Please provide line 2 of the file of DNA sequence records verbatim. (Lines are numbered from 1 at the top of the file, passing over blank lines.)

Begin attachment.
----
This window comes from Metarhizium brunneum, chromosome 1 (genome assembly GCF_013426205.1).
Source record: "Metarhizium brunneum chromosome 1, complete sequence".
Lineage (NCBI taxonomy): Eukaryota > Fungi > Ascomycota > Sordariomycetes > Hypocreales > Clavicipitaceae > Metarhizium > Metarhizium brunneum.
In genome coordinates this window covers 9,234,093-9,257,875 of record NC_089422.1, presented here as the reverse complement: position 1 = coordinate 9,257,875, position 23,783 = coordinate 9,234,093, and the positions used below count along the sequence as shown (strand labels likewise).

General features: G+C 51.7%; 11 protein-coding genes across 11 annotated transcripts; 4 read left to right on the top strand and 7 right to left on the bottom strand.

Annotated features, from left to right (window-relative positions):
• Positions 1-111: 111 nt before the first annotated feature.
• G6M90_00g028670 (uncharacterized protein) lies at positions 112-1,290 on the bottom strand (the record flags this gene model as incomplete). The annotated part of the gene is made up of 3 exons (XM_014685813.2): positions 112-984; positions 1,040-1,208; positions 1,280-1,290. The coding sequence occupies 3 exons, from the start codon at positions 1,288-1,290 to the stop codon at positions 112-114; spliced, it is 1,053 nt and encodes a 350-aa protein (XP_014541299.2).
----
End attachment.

Source record: "Metarhizium brunneum chromosome 1, complete sequence".